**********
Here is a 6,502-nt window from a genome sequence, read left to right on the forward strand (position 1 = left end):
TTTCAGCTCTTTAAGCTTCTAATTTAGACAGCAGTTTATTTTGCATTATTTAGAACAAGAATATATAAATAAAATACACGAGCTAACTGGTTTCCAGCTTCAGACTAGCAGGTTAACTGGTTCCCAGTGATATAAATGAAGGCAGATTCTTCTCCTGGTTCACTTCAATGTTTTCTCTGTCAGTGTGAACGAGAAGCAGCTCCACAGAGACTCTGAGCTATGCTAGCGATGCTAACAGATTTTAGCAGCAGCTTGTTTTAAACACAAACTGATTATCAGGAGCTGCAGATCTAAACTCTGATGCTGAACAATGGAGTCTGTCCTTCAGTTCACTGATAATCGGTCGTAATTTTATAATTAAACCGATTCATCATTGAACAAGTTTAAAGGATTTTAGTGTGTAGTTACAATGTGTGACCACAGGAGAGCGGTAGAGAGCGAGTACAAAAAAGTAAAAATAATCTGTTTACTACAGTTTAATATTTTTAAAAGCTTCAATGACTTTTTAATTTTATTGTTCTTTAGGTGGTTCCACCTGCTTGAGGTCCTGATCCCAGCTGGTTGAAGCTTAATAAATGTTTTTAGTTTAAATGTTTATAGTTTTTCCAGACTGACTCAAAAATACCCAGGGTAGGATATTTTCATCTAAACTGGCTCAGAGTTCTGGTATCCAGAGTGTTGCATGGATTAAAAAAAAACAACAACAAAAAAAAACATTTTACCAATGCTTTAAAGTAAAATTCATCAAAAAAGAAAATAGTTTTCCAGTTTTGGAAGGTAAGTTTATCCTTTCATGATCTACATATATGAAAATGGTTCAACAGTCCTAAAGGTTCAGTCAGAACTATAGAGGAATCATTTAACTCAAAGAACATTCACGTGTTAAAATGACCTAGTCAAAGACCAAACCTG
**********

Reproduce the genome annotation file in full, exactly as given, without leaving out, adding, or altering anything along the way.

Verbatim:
Here is a 6,502-nt window from a genome sequence, read left to right on the forward strand (position 1 = left end):
TTTCAGCTCTTTAAGCTTCTAATTTAGACAGCAGTTTATTTTGCATTATTTAGAACAAGAATATATAAATAAAATACACGAGCTAACTGGTTTCCAGCTTCAGACTAGCAGGTTAACTGGTTCCCAGTGATATAAATGAAGGCAGATTCTTCTCCTGGTTCACTTCAATGTTTTCTCTGTCAGTGTGAACGAGAAGCAGCTCCACAGAGACTCTGAGCTATGCTAGCGATGCTAACAGATTTTAGCAGCAGCTTGTTTTAAACACAAACTGATTATCAGGAGCTGCAGATCTAAACTCTGATGCTGAACAATGGAGTCTGTCCTTCAGTTCACTGATAATCGGTCGTAATTTTATAATTAAACCGATTCATCATTGAACAAGTTTAAAGGATTTTAGTGTGTAGTTACAATGTGTGACCACAGGAGAGCGGTAGAGAGCGAGTACAAAAAAGTAAAAATAATCTGTTTACTACAGTTTAATATTTTTAAAAGCTTCAATGACTTTTTAATTTTATTGTTCTTTAGGTGGTTCCACCTGCTTGAGGTCCTGATCCCAGCTGGTTGAAGCTTAATAAATGTTTTTAGTTTAAATGTTTATAGTTTTTCCAGACTGACTCAAAAATACCCAGGGTAGGATATTTTCATCTAAACTGGCTCAGAGTTCTGGTATCCAGAGTGTTGCATGGATTAAAAAAAAACAACAACAAAAAAAAACATTTTACCAATGCTTTAAAGTAAAATTCATCAAAAAAGAAAATAGTTTTCCAGTTTTGGAAGGTAAGTTTATCCTTTCATGATCTACATATATGAAAATGGTTCAACAGTCCTAAAGGTTCAGTCAGAACTATAGAGGAATCATTTAACTCAAAGAACATTCACGTGTTAAAATGACCTAGTCAAAGACCAAACCTG